Publication Date

August 1, 2023

Perspectives Section

Member Spotlight, Perspectives Daily


  • Europe
  • United States

Steve Haller is a high school history teacher at Xavier High School and a college adjunct associate professor. He lives in Glendale, New York, and has been a member since 2009.


Headshot of Steve Haller

Steve Haller

Alma maters: BA, St. Joseph’s University, 2009; MA, St. John’s University, 2011; PhD, St. John’s University, 2017

Fields of interest: Scottish Enlightenment, intellectual studies, early American Republic

Describe your career path. What led you to where you are today?

My love of history began in elementary school, and continued throughout my schooling. In grad school I began teaching junior high then high school and loved the discovery that students experienced with new topics. I taught classes at night at local universities, and spent days at Xavier High School.

What do you like the most about where you live and work?

My community is tight knit. The parents sit outside while the kids play. I work at a place that has helped me continue to grow, allowing me to take courses that interest me, and give me ways to teach different subjects in my classes. My students are diverse and intellectually motivated, which makes each day exciting.

What projects are you currently working on?

Currently, I am writing an article on the long history of civic or citizen education. My focus is looking back at the founding of the early Republic to the mid-19th century. This is growing out of my dissertation, and other interests recently.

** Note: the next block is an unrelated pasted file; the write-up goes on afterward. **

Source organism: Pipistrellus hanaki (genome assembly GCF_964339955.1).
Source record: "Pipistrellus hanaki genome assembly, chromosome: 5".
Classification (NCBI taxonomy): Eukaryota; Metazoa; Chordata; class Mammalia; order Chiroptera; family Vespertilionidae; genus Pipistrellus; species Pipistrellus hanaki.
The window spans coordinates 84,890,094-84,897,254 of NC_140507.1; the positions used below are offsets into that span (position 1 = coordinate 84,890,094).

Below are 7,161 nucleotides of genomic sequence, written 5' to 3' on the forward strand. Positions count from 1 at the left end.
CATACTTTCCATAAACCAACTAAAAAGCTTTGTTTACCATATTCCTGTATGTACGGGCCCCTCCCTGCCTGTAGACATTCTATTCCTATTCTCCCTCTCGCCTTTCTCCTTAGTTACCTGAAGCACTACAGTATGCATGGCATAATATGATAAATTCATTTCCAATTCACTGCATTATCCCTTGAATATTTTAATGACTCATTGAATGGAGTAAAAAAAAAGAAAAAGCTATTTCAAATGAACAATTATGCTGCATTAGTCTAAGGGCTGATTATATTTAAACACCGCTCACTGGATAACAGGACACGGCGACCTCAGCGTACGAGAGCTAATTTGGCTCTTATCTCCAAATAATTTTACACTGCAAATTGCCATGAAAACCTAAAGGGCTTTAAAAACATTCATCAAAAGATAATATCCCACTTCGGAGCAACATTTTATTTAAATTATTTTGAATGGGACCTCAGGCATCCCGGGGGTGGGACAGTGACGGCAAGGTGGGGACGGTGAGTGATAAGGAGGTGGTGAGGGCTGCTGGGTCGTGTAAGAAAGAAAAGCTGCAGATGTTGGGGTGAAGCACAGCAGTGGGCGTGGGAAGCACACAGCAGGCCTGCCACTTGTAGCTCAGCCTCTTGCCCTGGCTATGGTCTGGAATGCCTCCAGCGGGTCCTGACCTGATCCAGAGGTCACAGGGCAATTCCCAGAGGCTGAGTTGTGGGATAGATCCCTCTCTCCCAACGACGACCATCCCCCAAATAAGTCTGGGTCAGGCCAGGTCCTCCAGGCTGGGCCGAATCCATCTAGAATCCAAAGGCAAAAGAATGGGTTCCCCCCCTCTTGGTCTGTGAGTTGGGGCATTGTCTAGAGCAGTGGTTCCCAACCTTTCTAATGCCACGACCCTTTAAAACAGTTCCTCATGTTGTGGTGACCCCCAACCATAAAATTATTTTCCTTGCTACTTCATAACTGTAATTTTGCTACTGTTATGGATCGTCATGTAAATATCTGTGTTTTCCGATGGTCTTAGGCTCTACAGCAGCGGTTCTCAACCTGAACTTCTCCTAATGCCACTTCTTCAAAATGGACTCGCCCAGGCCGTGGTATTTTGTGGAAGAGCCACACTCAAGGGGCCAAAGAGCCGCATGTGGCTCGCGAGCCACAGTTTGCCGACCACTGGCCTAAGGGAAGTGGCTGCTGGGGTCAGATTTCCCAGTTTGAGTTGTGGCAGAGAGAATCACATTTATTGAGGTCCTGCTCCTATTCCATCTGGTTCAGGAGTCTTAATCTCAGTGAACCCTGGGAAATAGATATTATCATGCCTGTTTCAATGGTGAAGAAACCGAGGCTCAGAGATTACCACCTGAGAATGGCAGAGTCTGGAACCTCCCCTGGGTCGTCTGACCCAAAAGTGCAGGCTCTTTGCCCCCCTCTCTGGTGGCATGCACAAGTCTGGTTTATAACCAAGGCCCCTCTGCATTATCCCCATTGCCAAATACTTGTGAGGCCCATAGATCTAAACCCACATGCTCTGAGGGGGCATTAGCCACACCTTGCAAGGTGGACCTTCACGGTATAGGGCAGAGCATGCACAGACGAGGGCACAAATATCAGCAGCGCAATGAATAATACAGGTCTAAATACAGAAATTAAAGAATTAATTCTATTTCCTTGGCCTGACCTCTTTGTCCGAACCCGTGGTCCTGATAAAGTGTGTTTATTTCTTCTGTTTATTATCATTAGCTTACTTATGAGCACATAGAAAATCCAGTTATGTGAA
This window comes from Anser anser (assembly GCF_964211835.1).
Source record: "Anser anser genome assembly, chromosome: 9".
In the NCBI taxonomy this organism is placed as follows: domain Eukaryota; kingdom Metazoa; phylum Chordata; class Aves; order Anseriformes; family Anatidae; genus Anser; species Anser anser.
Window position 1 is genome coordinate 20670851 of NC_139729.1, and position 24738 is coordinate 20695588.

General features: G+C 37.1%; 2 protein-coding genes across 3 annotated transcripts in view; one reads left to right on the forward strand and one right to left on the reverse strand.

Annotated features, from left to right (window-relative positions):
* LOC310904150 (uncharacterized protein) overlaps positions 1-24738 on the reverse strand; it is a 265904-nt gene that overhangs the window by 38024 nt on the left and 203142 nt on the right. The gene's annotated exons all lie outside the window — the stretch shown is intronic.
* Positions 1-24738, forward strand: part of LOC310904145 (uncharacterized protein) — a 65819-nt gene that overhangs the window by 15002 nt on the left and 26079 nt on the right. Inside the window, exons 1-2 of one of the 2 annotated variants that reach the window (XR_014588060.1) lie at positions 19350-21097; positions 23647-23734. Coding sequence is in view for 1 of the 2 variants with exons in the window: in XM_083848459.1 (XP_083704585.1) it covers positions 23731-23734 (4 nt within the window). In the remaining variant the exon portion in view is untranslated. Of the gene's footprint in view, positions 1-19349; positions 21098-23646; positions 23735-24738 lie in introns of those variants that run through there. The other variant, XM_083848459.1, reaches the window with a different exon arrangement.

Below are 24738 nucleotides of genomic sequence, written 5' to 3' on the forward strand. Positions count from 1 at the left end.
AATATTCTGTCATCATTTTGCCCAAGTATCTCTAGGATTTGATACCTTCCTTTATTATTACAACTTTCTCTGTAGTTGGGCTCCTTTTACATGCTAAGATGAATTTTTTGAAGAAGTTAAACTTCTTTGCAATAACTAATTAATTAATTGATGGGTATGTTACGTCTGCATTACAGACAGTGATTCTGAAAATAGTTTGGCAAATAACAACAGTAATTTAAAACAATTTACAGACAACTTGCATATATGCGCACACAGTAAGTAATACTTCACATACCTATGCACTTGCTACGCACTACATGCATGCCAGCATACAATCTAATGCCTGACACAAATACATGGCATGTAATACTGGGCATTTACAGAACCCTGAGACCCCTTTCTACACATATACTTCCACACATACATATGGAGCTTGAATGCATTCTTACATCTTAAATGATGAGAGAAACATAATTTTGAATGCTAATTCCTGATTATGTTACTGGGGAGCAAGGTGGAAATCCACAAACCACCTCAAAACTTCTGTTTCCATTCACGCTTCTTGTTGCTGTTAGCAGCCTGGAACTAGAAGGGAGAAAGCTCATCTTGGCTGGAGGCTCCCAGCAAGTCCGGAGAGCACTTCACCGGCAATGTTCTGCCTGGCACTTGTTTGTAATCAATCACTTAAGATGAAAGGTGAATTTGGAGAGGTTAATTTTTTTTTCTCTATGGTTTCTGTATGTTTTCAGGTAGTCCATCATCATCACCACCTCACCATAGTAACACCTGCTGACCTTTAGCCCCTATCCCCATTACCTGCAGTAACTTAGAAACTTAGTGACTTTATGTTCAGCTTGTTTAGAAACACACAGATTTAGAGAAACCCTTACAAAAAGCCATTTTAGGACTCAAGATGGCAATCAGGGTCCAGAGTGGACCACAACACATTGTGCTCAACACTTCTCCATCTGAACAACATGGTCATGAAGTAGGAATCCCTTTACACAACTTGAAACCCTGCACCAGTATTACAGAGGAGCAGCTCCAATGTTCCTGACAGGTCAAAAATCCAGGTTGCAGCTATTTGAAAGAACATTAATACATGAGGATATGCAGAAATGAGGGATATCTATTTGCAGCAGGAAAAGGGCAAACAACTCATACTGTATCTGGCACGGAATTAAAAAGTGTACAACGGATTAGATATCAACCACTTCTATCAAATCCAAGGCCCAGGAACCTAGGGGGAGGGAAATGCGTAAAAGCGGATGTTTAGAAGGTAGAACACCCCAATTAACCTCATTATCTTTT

Have your interests evolved since graduation? If so, how?

My focus has become more about education as I spend more time in high school teaching. I have also been working on incorporating new aspects of research into my curriculum and developing resources students can use.

Is there an article, book, movie, blog etc. that you could recommend to fellow AHA members?

I run a whiskey blog, which I have really enjoyed. I try unique and rare whiskies from around the world. I thoroughly enjoyed Reid Mitenbuler’s Bourbon Empire. It is a fascinating look at the history of bourbon in the United States. It combines my two passions: history and whiskey.

What do you value most about the history discipline?

A shared passion for our field and the diversity. History is such a broad and unique subject: intellectual, economic, social, geographical, etc., etc. The subject has so much to offer to everyone and we can all sit in the same room, look at topics, and have differing perspectives. As a student, I was always drawn to the diversity of history. I could look at the roots of an intellectual movement one semester, then study the quantitative data for shipping of commodities, then round it out with a cultural study of a region.

Why is membership in the AHA important to you?

Supporting an organization that is fighting for a passion of mine has been great. I think history and knowledge in general are under attack. The AHA is trying to correct that.

AHA members are involved in all fields of history, with wide-ranging specializations, interests, and areas of employment. To recognize our talented and eclectic membership, Perspectives Daily features a regular AHA Member Spotlight series.

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